Social media continues to be a dominant force in building culture and demanding more representation in books, screen, and music. We see this with #OscarsSoWhite and #WeNeedDiverseBooks. Do you see your own work in alignment with this kind of digital activism that pushes back against traditional notions of entertainment, narration, beauty, creativity, and authority?

LL: I definitely wouldn’t say that my work is in response to digital activism, though in some ways it aligns. I do think that these social media conversations, which spill over into traditional news cycles, help to shape the cultural conversation and that certainly informs the work of those of us who work in the cultural sector, whether we want it to or not. The National Book Foundation was doing a very good job of making sure that we thought about diversity and inclusion when I arrived; my personal hope was to make the work more accessible to more people. To not only think about continued diversity in our honorees and judging panels, but to also think about how to welcome communities left out of the literary conversation.

“One tends to talk about being ‘first’ as an accomplishment, but it’s so loaded. How many people should have already been here? How much better would the work be, in any field, if there hadn’t been so many barriers to entry for so many folks—women, people of color, you name it.” —Lisa Lucas

JW: Online activism has been a driving and democratizing force for my work since I began using (now old-school) social media tools like Friendster and Myspace to help Planned Parenthood organize students for the one-million-person March for Women’s Lives in the early 2000s. Digital tools provide us with swift and unprecedented access to influencers, policy makers, and breaking news in a rapidly changing media and cultural landscape. Since promoting feminist-thought leadership, gender studies education, and activism is a part of our mission, the Feminist Press uses online media to connect with our readers, support the movements and actions they care about, and spotlight work that aligns with our vision for equality. We use social media to meet a lot of our community members where they are. We spread the word about free educational events, upcoming titles, and initiatives like our Louise Meriwether Book Prize that publishes debut works by women or nonbinary authors of color.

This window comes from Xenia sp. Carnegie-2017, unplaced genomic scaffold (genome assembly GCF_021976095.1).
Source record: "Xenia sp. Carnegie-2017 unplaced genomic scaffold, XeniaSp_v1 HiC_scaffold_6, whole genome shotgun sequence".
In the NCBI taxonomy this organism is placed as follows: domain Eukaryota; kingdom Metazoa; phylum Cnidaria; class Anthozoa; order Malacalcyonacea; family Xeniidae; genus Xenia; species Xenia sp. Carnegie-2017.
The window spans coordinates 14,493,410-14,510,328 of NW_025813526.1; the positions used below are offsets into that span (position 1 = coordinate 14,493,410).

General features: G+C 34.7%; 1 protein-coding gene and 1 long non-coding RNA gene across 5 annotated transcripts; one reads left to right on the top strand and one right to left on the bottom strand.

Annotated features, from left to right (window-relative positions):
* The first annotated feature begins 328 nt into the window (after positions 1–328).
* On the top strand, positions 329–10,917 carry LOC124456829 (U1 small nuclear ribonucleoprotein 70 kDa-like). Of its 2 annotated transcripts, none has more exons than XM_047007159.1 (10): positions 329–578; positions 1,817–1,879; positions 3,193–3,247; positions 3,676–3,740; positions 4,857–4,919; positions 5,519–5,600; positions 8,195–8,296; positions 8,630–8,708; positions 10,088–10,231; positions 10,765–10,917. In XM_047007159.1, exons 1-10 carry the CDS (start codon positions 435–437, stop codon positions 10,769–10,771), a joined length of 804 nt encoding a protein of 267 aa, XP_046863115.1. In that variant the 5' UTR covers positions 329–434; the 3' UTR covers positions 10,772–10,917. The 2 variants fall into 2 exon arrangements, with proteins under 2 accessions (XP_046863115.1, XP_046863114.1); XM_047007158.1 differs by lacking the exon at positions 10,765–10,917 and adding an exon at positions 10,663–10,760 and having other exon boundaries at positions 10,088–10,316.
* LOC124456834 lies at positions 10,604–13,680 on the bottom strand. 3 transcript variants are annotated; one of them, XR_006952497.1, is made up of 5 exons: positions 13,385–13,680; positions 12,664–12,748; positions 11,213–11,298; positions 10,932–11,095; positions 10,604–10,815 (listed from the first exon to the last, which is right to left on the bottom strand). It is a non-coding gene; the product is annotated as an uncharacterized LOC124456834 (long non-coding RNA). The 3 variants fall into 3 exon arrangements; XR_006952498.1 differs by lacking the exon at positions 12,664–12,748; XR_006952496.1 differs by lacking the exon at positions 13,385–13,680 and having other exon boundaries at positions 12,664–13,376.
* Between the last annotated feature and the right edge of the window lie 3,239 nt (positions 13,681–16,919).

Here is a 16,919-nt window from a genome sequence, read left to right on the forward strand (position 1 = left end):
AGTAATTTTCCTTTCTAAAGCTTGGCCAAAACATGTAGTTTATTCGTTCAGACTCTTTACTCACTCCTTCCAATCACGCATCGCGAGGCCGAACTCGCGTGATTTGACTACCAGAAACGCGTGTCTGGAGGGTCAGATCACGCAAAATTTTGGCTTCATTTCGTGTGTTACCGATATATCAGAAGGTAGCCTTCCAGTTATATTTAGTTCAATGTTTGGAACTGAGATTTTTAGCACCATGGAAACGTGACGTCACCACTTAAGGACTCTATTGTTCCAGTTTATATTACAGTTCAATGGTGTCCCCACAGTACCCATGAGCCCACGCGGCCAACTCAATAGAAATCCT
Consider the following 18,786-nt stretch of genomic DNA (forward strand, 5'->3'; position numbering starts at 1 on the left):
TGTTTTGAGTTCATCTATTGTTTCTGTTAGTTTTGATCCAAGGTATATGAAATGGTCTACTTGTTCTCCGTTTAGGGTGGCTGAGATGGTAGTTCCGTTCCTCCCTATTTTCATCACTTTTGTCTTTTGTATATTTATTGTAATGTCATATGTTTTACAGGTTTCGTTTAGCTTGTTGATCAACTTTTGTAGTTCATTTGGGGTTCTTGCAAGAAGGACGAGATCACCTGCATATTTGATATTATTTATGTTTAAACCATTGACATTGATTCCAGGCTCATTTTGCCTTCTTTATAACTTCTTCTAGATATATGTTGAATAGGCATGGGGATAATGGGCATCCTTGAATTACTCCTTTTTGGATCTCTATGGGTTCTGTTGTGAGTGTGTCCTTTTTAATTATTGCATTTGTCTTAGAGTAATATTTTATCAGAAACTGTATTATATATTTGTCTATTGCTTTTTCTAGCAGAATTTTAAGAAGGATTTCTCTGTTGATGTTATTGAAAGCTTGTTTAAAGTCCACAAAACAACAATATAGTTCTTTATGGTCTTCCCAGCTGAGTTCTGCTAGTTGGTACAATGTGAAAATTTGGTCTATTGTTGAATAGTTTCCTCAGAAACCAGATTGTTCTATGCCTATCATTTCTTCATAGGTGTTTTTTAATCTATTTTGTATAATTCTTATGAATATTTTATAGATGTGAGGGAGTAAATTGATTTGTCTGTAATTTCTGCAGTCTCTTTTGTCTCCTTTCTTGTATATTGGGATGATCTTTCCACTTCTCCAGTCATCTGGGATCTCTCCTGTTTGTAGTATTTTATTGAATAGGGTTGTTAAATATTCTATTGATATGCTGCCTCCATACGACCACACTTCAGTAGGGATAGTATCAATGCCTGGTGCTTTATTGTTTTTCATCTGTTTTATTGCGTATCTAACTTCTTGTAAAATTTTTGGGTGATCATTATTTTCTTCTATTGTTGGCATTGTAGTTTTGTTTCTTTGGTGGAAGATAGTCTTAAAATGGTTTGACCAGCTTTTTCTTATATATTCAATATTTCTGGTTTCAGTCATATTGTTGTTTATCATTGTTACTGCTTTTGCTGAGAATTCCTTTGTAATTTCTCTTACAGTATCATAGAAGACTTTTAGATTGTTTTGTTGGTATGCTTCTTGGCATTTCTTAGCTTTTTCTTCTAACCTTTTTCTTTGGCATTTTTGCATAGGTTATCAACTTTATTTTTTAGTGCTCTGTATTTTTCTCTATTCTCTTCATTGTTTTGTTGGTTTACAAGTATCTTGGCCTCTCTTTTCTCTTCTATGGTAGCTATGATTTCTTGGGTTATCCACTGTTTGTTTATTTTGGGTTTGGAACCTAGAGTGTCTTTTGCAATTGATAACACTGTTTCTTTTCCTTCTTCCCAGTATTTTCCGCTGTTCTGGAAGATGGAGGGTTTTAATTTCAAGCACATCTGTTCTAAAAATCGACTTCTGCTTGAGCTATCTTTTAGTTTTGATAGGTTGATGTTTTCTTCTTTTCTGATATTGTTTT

It’s important to me to contribute to shaping a media ecosystem where women, girls, people of color, gender-nonconforming people, and people with disabilities have equal access, participation, and ownership. Online tools are not agnostic. We must fight algorithmic inequality and online harassment to ensure that communities who are disproportionately targeted are heard. Moreover, as content creators, we must prioritize pro-tecting a free and open internet to continue to shift culture, drive progressive narratives, and lift up diverse voices.    

KJ: Social media is certainly a huge part of Jack Jones’s organic growth. I’ve never taken out an ad, paid for marketing, or solicited clients. Half my business is word of mouth and the other half is generated from social media. People reach out because they see the work I’ve done with other clients on Instagram or Twitter.

Sometimes digital activism aligns with my work, sometimes not. I’ve definitely jumped into some online outrages over the years: the Simon & Schuster mess with Milo Yiannopoulos of last year comes to mind. YA Twitter is notorious for its “takedowns” of toxic writers and organizations. There’s a degree to which callout culture is failing us. There’s a performance to “dragging” that disinterests me and feels disingenuous. I’m not saying don’t check somebody who needs to be checked; I’m saying it’s a lot of time and a lot of energy and a lot of soul-sucking. I need my soul. I don’t have it in me to argue with folks all day or hashtag my way to the kingdom.